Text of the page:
Grahame Morris MP has made representations to the Chancellor about the need for urgent action to mitigate the climate crisis.
In a letter co-ordinated by Claudia Webbe MP, MPs express concern about the significant drop in oil prices, and the worrying prospect of key climate change targets being missed as global efforts are directed towards the coronavirus response.
The letter states that, ‘on Monday 20th April, the price of a barrel of West Texas Intermediate fell as low as minus $37.63’ and, despite the government’s ‘perilously unambitious’ target to bring greenhouse gas emissions to net zero by 2020, the Committee on Climate Change have warned that the UK is on course to miss its legally binding targets for 2023 to 2032. This has been made worse by the tax breaks that have been issued to oil companies by successive Conservative governments, such as in December 2018.
The letter illustrates the current state of the climate emergency; Europe saw its hottest year on record in 2019, mass hunger and displacement has been brought about by heatwaves and floods causing a 10% decline in global grain yields, and over a million people living near coasts have been forced from their homes owing to rising sea levels and stronger storms. It also notes that further destruction will most strongly affect countries in the Global South, who have contributed the least to climate change.
MPs are concerned that, if the actions of fossil fuel companies are left unchecked, crucial targets will be missed. The letter cites the example of ExxonMobil, who are currently projected to extract 25% more oil and gas in 2025 than in 2017. It also notes that, despite being aware that their industries were causing climate change in the 1980s, companies such as Exxon and Shell continued to fund climate change denial, and lobbied against environmental policies.
MPs are proposing the nationalisation of industries in order to aid in the transition from fossil fuels to renewable energy sources as quickly as possible. The letter states that this move will require international co-operation, and that the protection for workers and communities during this period must be guaranteed.
The Easington MP has also supported a cross-party letter co-ordinated by Caroline Lucas MP, highlighting the need to consider the protection of the environment in the national and international pandemic response, in order to avoid ‘sowing the seeds of future pandemics.’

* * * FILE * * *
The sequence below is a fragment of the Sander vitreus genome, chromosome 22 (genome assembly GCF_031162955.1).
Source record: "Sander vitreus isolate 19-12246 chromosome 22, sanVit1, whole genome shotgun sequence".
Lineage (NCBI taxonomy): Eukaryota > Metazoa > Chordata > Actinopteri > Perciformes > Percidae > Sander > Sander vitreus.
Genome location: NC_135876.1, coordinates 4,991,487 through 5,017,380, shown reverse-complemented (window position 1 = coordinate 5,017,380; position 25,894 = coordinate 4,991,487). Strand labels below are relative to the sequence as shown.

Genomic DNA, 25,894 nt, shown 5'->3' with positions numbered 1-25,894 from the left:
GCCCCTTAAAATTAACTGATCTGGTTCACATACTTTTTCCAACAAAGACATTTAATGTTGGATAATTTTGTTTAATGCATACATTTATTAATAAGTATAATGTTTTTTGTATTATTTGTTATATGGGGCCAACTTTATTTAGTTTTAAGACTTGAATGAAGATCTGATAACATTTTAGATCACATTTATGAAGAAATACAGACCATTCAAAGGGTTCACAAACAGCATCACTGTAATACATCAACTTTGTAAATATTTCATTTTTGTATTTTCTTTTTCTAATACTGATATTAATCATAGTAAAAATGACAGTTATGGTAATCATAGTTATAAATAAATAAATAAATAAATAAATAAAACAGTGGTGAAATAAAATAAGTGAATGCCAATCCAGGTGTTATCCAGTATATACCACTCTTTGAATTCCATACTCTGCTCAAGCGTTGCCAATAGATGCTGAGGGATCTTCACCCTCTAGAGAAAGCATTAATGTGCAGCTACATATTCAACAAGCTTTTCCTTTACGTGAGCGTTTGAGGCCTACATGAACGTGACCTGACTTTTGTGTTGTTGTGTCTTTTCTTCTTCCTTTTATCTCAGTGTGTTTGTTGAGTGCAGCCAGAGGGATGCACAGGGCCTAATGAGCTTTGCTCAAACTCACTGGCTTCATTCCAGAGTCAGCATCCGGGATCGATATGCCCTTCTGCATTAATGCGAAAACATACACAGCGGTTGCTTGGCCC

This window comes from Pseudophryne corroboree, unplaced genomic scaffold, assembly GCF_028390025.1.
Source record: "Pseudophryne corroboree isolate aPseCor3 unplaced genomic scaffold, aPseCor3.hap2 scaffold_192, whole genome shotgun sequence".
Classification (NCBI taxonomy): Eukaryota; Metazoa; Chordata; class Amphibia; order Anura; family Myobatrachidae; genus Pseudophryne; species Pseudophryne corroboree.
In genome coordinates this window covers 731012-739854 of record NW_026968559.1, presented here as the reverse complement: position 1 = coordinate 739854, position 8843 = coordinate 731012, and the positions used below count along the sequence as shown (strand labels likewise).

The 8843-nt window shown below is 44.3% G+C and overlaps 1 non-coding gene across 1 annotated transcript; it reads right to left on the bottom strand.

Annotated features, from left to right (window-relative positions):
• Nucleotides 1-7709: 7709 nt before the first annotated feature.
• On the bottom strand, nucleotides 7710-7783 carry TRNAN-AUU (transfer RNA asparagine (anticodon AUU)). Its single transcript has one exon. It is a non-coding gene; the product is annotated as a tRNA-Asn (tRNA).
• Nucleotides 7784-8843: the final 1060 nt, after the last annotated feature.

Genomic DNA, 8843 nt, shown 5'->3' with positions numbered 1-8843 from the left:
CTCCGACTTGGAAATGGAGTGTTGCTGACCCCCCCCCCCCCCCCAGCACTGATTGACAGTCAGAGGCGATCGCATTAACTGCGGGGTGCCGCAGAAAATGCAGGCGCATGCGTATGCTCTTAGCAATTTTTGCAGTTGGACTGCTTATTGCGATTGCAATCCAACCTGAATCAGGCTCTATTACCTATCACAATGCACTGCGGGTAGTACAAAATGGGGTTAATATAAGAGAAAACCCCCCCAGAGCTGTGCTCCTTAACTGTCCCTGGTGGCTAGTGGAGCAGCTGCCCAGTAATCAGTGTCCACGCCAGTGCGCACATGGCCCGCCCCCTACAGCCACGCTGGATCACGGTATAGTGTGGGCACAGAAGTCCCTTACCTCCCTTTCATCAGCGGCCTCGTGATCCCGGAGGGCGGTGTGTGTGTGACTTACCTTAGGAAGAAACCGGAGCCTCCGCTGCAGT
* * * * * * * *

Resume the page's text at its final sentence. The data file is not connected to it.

The letter cites the recent findings of leading experts from the Intergovernmental Science-Policy Platform on Biodiversity and Ecosystem Services (IPBES). Scientists outlined the disturbing relationship between human activity and the emergence of viruses such as the one we currently face, and stated that ‘future pandemics are likely to happen more frequently, spread more rapidly, have greater economic impact and kill more people if we are not extremely careful about the possible impacts of the choices we make today.’
The letter calls on the government enforce the proposals put forward by the IPBES scientists. These include:
- Ensuring that any economic support for industries such as aviation and intensive agricultural is conditional on their commitment to transition to sustainability;
- Properly funding health systems on the frontlines of pandemic risk, including by mobilising international finance to build health capacity in emerging disease hotspots;
- Adopting a ‘One Health’ approach at all levels of economic and development decision-making that recognises the complex interconnections between the health of people, animals, plants and our shared environment;
- Embarking on a fundamental system-wide reorganisation of the economic and financial system that marks an end to ‘business as usual’.
The letter stresses the importance of recognising the interdependence of human health, animal health, and the health of natural ecosystems, and states that ‘the concept of planetary health provides one framework for such an approach.’
Grahame Morris MP said, “We cannot afford to neglect one crisis whilst we deal with another; the findings from the IPBES illustrate that doing so would have potentially disastrous consequences. It is vital that the decisions currently being undertaken on economic recovery account for the environmental impact, and allow for meeting crucial climate change targets.”